By Antonio R. Harvey | Observer Staff Writer
The Sacramento City Council voted 9-0 unanimously on a resolution that would start the process of building more than 20 sites in eight council districts to provide shelter for unhoused individuals and families.
After nearly five hours that included a presentation, deliberations, and listening to the public’s concerns, Mayor Darrell Steinberg finally got approval for his $100 million siting plan.
“We believe that we can help over 9,000 people a year get out of their terrible circumstances into something better,” Steinberg said at a news conference the day after the vote. “None of this is easy (and) implementation is everything. I believe the strong council vote last night, the will of the council, the will of the community, and the need to make this the top implementation of our city will lead to good and great results.”
Now titled the “Comprehensive Siting Plan” at the request of City Councilwoman Katie Valenzuela, the proposal will create more than 5,000 beds, roofs, and safe camping spaces to mount an effective response to the growing crisis of homelessness.
The detailed proposal is the product of more than six months of intensive outreach, workshops, community meetings, and work by the mayor’s office, city staff, and city government.
A large campus solution is also proposed as a joint future effort by the city and county of Sacramento. The humanitarian crisis would be addressed at the new site with medical and behavioral health services for those unsheltered who need treatment and housing.
The final product identified 20-plus new
sites by the City Council for safe parking, safe ground organized camping, tiny homes and manufactured housing, and emergency shelter beds.
A total of 15 are publicly-owned sites and five are privately-owned. When fully operational, the sites will provide the capacity to shelter and house 4,700 individuals.
The programmatic strategies also include a large center that identifies temporary and permanent housing for another 5,125 persons annually. In total, the Comprehensive Plan Annual Capacity estimate serving at least 9,820 people.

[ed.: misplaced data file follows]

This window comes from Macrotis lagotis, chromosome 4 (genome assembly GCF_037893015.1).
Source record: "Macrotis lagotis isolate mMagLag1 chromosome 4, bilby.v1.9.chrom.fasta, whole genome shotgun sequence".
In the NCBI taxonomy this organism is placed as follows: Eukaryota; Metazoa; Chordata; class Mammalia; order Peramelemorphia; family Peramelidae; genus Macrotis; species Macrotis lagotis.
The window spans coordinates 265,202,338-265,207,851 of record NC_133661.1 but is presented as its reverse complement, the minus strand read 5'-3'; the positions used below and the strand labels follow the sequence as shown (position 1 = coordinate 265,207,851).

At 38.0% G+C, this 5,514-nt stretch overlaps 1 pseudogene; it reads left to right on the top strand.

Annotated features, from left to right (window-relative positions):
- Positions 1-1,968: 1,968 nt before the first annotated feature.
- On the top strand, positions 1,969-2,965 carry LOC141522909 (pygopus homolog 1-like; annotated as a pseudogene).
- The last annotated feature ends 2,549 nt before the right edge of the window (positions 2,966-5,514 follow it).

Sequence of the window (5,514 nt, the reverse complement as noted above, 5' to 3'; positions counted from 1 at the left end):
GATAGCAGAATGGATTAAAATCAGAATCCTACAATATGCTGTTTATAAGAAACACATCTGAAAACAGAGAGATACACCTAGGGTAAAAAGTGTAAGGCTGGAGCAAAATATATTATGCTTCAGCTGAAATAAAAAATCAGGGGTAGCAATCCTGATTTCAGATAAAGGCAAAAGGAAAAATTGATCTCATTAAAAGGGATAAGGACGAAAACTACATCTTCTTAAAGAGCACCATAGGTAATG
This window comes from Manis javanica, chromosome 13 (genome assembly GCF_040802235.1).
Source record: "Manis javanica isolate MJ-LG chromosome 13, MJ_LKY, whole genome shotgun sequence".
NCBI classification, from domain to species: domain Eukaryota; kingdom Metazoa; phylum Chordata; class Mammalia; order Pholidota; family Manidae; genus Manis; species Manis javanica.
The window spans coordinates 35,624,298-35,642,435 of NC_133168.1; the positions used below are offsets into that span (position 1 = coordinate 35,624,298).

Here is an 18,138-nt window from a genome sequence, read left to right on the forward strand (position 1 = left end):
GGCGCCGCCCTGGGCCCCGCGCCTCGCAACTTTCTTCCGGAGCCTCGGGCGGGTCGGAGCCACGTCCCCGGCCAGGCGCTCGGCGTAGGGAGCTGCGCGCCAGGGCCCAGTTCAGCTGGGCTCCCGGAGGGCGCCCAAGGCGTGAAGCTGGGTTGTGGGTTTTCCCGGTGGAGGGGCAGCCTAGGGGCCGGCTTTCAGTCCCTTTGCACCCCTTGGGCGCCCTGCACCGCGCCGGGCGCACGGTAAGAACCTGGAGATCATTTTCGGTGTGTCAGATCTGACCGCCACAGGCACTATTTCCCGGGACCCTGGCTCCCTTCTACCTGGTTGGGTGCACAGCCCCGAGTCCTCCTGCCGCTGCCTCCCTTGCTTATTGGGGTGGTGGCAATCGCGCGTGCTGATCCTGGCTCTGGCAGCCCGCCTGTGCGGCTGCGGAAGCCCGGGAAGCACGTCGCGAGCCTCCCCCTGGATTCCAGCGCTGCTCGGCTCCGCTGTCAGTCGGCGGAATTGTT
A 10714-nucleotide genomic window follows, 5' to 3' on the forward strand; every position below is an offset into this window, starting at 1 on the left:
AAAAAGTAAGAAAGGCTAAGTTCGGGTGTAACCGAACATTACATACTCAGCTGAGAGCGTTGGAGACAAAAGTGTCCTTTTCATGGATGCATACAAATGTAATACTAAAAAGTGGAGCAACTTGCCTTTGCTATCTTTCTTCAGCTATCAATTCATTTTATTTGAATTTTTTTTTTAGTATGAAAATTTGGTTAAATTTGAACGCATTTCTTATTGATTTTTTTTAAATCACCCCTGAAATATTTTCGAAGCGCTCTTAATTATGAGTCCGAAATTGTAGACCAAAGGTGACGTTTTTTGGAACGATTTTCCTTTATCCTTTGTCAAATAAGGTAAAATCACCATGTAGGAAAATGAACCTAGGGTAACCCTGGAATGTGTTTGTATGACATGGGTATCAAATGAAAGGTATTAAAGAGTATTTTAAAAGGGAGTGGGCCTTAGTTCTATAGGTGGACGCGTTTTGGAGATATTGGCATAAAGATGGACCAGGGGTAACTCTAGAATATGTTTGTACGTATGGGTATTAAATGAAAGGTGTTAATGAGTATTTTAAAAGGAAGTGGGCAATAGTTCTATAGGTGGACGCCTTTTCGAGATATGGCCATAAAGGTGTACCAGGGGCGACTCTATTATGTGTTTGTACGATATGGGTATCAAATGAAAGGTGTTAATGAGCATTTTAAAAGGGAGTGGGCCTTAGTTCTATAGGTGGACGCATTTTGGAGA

The mayor said Sacramento’s comprehensive plan could possibly be out in front of cities such as San Francisco, Oakland, Los Angeles, and Stockton, which all have a severe unhoused crisis.
“Other cities in California I know are taking aggressive approaches and are doing a really good job. But I do not know of any city in the state or the country that has sought approval for multiple sites at one time,” Steinberg told The OBSERVER. “I hope it’s a model. Absolutely. I’d love Sacramento to lead. The biggest challenge is siting. So yes, this should be a state and national model.”
Another issue the city has to deal with going forward with the plan, a concern that was brought up repeatedly during the city council meeting, was that of systemic racism.
The U.S. Department of Housing and Urban Development, HUD, says that the state of California says 128,777 individuals experienced homelessness in 2019 based on the Annual Homeless Assessment Report to Congress. Over 108,000 people were tabulated as unsheltered and more than 41,000 suffered through chronic homelessness in 2019.
African Americans accumulate close to 40% of homeless people in California. Overall, HUD’s annual report also showed that Sacramento city and county accounted for 5,561 unhoused people. African Americans make up 14% of the country’s population but 52% of the homeless issue, overall.
Steinberg was not shy in saying why those numbers are high in the Black community.
“This is what it means to me: African Americans are dispositionally impacted by homelessness. The percentage of African Americans is much higher than the percentage of the African American population in Sacramento,” Steinberg said. “That’s true around the state and that is a result of systemic racism. So (we) have to approach a racial equity lens with this and go after this. Get people housed.”
Chett Hewitt, the CEO of Sierra Health Foundation, said his health-focus nonprofit is on board with the mayor’s comprehensive plan and said it “advances a bold plan” that will need support from the county as well.
Hewitt, who said he lives in Valenzuela’s District 4, also stated that systemic racism and affordable housing must also be addressed during the progress of the plan.
“The council must stay engaged in future developments to ensure racial equity and transparency,” Hewitt said during public comment. “Accomplishment should not deter us in any way of us pursuing affordable housing as a permanent solution.”